Although the illustrated embodiment uses a separate leaf spring 225 to bias the wicking members toward the drum 151, a separate leaf spring (or other biasing member) is not required. For example, a leaf spring (not shown) similar to the one described above may be embedded in the wicking material of the reservoir wick 201 to resiliently bias the cantilevered portion 213 of the wick to flex upwardly and to urge the drum wick 203 up against the drum 151. Likewise, natural resiliency of the cantilevered portion 213 of the reservoir wick 201 may be sufficient to maintain contact of the drum wick 203 with the drum 151 in a suitable pressure range without departing from the scope of the invention. Further, it is within the scope of the invention to achieve a desired contact pressure by configuring the sprayer 103 so that the drum wick 203 and cantilevered portion 213 of the reservoir wick 201 are squeezed between the drum 151 and the reservoir containment structure. It may be desirable in some embodiments to provide a mechanism (e.g., a contact pressure adjustment screw 264, as illustrated in FIG. 6) to selectively increase the contact pressure as the drum wick 203 is worn down by the drum 151.

Various materials may be used for the drum wick 203 and reservoir wick 201. In general, materials that are capable of wicking the liquid are suitable for use as the wicking members 201, 203 without departing from the scope of the invention. In one embodiment, for example, the drum wick 203 and reservoir wick 201 are made of a fibrous polyester material. Examples of suitable wicking materials are those commercially available from Filtrona Richmond, Inc., which has a U.S. office in Colonial Heights, Va. under the tradename Filtrona Fibertec®. Suitable wicks are available from Spectrum Brands, Inc. of Madison, Wis. as part numbers 06-650-003 and 06-650-004. It is understood, however, that other wicking materials, such as cotton or other suitable materials, may be used without departing from the scope of the invention.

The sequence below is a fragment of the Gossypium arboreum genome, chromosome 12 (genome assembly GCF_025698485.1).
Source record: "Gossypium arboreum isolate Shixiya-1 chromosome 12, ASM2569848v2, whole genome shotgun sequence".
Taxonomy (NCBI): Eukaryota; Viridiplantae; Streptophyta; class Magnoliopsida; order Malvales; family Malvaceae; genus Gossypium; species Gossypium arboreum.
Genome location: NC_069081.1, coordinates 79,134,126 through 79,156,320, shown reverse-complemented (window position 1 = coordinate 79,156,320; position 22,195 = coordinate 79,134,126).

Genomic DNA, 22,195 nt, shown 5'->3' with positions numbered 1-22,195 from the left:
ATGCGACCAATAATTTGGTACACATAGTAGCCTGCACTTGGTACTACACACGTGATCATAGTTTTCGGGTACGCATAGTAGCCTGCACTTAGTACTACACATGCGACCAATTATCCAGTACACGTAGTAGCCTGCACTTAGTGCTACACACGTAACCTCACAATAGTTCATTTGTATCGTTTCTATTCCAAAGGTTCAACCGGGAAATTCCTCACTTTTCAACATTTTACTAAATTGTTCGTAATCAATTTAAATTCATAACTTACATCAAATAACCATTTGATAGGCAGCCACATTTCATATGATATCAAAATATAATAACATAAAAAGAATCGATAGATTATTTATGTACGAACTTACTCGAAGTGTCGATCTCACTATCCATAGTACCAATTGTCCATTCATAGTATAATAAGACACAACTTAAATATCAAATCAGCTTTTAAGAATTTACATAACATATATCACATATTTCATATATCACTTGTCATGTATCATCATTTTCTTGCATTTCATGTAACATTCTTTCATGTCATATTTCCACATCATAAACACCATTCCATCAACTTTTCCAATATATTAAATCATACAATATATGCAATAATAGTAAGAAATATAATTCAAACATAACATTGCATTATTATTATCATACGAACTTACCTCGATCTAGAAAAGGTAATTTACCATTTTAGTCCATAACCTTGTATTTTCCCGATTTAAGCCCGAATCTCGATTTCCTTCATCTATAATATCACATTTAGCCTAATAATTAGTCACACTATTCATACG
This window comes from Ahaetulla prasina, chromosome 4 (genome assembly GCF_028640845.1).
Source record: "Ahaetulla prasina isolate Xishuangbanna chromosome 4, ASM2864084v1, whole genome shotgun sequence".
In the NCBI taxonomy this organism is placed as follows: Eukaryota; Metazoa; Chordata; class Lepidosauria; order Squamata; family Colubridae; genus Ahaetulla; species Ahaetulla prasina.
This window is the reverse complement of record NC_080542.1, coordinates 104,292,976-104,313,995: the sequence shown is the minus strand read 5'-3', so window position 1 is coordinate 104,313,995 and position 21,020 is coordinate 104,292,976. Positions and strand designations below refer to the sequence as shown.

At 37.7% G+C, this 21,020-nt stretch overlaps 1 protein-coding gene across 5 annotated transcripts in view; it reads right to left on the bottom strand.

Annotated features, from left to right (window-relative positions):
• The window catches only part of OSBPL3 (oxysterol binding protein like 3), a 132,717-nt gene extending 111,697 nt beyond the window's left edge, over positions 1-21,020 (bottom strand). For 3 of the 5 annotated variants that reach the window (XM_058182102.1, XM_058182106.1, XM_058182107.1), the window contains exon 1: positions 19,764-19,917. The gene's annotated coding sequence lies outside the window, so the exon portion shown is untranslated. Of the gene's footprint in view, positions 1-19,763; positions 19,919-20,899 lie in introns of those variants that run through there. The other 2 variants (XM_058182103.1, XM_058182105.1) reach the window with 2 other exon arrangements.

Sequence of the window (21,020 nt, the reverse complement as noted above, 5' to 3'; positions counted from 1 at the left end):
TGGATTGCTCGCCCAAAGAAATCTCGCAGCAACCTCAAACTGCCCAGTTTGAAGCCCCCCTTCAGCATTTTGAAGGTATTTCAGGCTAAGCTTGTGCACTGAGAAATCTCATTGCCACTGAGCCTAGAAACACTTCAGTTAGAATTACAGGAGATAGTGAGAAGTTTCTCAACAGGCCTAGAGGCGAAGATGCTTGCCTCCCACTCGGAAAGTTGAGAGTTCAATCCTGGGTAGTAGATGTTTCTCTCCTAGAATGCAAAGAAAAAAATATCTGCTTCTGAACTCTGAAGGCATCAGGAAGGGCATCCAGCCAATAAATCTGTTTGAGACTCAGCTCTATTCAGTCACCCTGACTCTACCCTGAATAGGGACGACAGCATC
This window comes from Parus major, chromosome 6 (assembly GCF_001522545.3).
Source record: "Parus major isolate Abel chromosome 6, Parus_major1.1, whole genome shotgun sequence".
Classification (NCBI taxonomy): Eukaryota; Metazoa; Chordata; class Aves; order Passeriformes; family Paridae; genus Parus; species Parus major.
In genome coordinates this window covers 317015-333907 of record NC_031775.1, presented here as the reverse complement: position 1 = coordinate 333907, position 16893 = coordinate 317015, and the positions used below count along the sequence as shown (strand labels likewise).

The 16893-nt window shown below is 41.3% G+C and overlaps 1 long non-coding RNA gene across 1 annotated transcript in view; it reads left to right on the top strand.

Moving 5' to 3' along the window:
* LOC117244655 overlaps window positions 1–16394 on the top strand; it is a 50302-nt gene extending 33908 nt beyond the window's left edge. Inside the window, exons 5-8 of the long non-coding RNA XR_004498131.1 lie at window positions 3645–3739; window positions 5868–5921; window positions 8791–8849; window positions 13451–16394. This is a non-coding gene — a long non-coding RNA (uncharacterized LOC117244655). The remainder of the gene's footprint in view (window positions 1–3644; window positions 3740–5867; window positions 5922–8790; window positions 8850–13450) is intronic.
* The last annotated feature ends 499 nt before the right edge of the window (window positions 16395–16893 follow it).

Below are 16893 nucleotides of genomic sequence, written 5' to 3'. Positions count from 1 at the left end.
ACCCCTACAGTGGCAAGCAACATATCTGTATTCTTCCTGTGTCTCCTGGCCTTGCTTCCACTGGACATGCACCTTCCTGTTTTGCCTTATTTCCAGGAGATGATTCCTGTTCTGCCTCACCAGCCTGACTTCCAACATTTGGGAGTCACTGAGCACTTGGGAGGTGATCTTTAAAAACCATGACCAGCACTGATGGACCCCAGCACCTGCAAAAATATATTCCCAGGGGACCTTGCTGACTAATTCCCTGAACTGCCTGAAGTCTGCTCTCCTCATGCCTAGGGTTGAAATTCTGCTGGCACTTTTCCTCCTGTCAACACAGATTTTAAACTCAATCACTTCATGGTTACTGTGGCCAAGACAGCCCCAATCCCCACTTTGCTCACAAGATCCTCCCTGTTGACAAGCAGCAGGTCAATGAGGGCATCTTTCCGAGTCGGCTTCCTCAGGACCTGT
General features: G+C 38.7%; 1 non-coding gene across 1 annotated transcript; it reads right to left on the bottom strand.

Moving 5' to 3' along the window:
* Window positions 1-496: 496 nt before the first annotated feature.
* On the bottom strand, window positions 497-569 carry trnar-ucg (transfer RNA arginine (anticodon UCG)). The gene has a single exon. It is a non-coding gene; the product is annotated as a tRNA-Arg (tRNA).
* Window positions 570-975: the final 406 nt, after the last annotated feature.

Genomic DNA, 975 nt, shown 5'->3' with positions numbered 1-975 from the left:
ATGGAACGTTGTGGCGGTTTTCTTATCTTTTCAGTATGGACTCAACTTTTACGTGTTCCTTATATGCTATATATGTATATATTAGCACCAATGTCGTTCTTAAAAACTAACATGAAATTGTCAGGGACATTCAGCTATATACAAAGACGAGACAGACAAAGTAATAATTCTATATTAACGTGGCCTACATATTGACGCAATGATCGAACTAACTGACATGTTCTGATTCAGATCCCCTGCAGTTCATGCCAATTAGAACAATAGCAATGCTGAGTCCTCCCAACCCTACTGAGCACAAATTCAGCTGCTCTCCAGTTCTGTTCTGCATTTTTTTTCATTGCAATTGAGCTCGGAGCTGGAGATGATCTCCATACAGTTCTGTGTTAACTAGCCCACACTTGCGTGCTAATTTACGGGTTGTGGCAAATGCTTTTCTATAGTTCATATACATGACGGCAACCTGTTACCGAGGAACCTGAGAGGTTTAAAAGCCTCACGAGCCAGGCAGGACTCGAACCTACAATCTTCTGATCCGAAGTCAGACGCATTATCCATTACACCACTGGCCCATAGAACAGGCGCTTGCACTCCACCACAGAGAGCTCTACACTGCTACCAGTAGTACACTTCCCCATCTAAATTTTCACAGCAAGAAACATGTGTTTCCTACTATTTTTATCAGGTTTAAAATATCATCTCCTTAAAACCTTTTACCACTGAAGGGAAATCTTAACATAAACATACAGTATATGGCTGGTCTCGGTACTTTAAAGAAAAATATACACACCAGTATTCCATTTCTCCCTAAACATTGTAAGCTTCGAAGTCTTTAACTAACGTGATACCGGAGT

In one embodiment of the invention, wicking material is made by forming a web of extruded polyester fibers oriented so that a substantial fraction of the fibers are in roughly parallel orientation to one another to form a fibrous matrix. The drum wick 203 and reservoir wick 201 are suitably produced from one or more such webs so that the substantial fraction of roughly parallel polyester fibers are perpendicular to the general direction of liquid flow through the wicking members.

The drum wick 203 in one embodiment suitably has a higher average density than the reservoir wick 201. For example the drum wick 203 may suitably have an average density in the range of about 0.19 g/cc to about 0.25 g/cc while the reservoir wick has an average density in the range of about 0.095 g/cc to about 0.19 g/cc. A lower density reservoir wick 201 provides more internal void space for containing a relatively larger volume of hair treatment liquid 105 therein. The higher density drum wick 203 provides a stronger capillary action than the reservoir wick 201 to facilitate the drum wick drawing liquid 105 from the reservoir wick for delivery to the drum outer surface 205.

The drum 151 is rotatably mounted on a suitable drive shaft 241 within the drum housing 153 so that the drum outer surface 205 is accessible to the drum wick 203 via the inlet opening 183 of the drum housing 153. The drive shaft 241 is operatively driven by the motor 155 (which may be any of various suitable electrical motors) with the drive shaft (and hence the rotation axis of the drum 151) generally perpendicular to the desired direction in which the spray of liquid 105 is to be directed, and more suitably to the direction of the flow through the air duct 113 of the hair dryer barrel 107. As an example, in one embodiment the drum 151 has a length of about 12 mm and an outer diameter of about 7 mm. It is understood, however that the drum size may vary without departing from the scope of this invention. Various materials may be used to make the drum 151. For example, in one embodiment the drum is suitably made from a relatively durable and inert polymer (e.g., polypropylene or Nylon). Polypropylene, and to a somewhat lesser extent Nylon, are also advantageous materials for use in making the drum 151 because their relatively high natural lubricity reduces resistance to rotation of the drum and thereby decreases the load on the motor.